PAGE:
Rainy season sends python under car hood in Florida

Driver finds a ball python under the hood of a car that did not start.

MANATEE COUNTY, Fla. -- "I didn’t want anything to do with him (laughing),” says Diane Walsh of Manatee County.

When Diane’s husband got in the car Friday morning it wouldn’t start. She says he thought it was a bad battery.

Diane says, “He was frustrated slammed the door to car. He came out opened the hood there the snake was.”

“Right then you will see his expression,” says Diane as she quivers with fear as she tries to imitate her husband, Thomas. She adds, “He jumped back and he was freaking out running into the garage.”

The Walshes tried scaring the snake out with a hose but the snake.  “It just kept me moving from one place to the other,” says Diane.

The snake ended up in the wheel well by the time rescuers with Wildlife Inc. Education and Rehabilitation Center showed up.

“We could see the body between the two holes. We turned the wheel pull apart the vinyl access to metal space through here,” says Devon Straight, a wildlife rescuer with Wildlife Inc. Education and Rehabilitation Center on Anna Maria Island.

Devon says, “I could hear him hissing through the car a couple of times struck my hand pulled it out fast.”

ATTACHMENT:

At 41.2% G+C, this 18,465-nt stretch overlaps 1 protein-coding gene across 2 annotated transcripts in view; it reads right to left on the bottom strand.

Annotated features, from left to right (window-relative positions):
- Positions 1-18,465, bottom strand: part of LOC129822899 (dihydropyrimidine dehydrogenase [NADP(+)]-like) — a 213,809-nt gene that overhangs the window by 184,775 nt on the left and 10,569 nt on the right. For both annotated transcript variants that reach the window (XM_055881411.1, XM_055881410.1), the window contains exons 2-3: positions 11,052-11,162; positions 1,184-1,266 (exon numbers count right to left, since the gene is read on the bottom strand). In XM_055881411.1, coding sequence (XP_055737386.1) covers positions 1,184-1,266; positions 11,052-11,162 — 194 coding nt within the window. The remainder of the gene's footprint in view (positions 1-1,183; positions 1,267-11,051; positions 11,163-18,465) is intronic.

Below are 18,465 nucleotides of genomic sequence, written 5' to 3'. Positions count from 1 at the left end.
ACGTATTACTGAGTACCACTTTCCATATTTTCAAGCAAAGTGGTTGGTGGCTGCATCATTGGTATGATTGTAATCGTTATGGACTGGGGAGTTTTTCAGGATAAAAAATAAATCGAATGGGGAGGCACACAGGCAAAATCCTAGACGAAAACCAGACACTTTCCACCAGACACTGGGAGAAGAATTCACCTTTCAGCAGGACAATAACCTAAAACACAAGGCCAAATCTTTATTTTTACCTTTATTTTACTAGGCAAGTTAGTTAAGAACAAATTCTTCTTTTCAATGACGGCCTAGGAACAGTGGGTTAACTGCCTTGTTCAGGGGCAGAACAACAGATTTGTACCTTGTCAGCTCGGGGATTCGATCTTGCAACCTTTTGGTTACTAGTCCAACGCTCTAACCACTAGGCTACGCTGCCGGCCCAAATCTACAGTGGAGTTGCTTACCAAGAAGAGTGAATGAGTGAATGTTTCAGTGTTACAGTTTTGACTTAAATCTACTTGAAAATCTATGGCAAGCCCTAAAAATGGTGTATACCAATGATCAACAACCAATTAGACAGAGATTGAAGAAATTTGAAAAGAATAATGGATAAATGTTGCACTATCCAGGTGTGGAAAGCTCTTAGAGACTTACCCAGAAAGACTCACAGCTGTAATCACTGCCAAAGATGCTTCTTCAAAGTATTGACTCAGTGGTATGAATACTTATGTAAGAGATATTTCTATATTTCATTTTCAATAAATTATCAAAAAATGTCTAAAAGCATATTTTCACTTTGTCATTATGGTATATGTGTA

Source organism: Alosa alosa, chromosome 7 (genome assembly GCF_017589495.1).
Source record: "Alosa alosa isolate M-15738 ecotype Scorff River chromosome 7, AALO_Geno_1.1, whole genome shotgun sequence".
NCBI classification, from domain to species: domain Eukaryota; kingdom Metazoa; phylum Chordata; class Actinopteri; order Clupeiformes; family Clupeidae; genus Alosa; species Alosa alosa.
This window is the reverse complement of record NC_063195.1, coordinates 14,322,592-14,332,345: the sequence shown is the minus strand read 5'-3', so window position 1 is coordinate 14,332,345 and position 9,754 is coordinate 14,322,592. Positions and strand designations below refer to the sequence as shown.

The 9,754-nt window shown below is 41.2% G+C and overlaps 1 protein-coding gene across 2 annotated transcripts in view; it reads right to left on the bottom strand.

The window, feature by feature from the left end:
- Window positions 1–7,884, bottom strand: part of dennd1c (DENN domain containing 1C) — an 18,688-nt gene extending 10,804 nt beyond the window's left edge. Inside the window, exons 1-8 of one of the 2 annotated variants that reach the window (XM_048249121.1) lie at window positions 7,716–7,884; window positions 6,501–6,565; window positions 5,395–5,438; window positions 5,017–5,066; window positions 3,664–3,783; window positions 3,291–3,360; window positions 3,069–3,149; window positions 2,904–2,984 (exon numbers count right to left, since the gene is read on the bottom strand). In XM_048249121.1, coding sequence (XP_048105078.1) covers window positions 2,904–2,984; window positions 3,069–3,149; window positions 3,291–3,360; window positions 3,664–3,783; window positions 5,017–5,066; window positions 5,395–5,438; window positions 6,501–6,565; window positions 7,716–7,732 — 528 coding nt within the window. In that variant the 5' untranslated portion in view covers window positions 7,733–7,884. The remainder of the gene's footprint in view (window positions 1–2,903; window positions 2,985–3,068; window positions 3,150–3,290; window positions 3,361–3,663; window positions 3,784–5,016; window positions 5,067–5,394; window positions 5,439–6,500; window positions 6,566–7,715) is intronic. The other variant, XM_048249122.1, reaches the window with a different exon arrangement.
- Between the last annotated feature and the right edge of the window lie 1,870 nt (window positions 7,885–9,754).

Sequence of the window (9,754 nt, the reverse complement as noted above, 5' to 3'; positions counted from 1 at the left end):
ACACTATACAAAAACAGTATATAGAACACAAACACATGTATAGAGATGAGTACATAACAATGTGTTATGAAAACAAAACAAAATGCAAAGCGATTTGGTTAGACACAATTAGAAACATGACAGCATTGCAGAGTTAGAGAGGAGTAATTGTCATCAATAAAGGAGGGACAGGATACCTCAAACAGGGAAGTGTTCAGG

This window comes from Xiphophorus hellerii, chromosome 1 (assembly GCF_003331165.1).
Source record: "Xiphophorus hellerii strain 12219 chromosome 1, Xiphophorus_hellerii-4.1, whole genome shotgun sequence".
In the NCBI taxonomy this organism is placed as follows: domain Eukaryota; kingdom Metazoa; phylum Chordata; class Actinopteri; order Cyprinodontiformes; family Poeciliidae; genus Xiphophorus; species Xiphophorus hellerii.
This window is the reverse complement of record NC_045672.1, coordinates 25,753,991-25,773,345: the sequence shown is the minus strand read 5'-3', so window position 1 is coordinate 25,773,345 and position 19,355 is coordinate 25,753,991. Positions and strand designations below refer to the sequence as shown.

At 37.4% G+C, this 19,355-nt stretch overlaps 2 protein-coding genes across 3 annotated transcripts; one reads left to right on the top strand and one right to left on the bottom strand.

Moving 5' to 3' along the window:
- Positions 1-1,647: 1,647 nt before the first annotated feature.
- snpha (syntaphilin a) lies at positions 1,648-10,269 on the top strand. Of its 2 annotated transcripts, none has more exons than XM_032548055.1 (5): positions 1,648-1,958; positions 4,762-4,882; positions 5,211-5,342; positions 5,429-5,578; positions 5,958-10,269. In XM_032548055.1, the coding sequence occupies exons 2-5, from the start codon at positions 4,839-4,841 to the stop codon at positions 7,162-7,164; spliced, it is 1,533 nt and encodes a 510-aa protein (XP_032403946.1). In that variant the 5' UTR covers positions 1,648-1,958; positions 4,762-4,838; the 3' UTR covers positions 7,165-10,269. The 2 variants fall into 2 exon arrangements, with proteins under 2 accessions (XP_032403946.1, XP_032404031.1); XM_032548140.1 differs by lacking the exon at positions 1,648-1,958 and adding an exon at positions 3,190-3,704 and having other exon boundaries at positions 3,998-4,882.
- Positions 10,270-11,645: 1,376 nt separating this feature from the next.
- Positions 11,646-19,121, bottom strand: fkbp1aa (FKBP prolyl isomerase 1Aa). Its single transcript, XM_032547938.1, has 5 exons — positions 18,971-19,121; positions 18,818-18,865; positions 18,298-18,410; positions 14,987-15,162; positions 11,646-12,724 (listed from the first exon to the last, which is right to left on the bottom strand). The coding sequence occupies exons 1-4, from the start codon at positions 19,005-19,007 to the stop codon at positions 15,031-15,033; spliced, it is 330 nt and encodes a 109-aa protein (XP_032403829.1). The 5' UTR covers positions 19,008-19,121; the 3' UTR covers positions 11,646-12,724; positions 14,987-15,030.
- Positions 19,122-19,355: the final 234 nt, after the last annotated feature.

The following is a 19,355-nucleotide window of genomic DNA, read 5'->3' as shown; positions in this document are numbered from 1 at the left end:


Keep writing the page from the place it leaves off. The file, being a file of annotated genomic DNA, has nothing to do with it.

An hour later the 3-foot ball python was out.

“Where ever they can fit their head through they can fit the rest of their body. ... Plenty of openings in cars,” says Devon.

It turns out the snake had nothing to do with the car not starting. The Walshes’ Impala is keyless and they had left the car unlocked the night before. When Diane’s husband tried pushing the ignition button the car wouldn’t start he had left the key fob in the car.

If Diane’s husband had driven off Devon says the snake,  “He would have taken quite a ride.”

Four thousand calls a year and Friday’s was a first for Wildlife Inc. says Ed Straight, the organization’s president. How does this call compare to the rest? Ed says, “Definitely more interesting one.”

Wildlife Inc says ball pythons grow to be between 3 to 5 feet tall and are not invasive like the Burmese pythons in the Everglades.

They say these snakes are commonly sold in pet stores and this one was probably someone's pet.

And don’t worry. Wildlife experts say the inside of your car is well sealed a snake can't slither in.

© 2017 WTSP-TV


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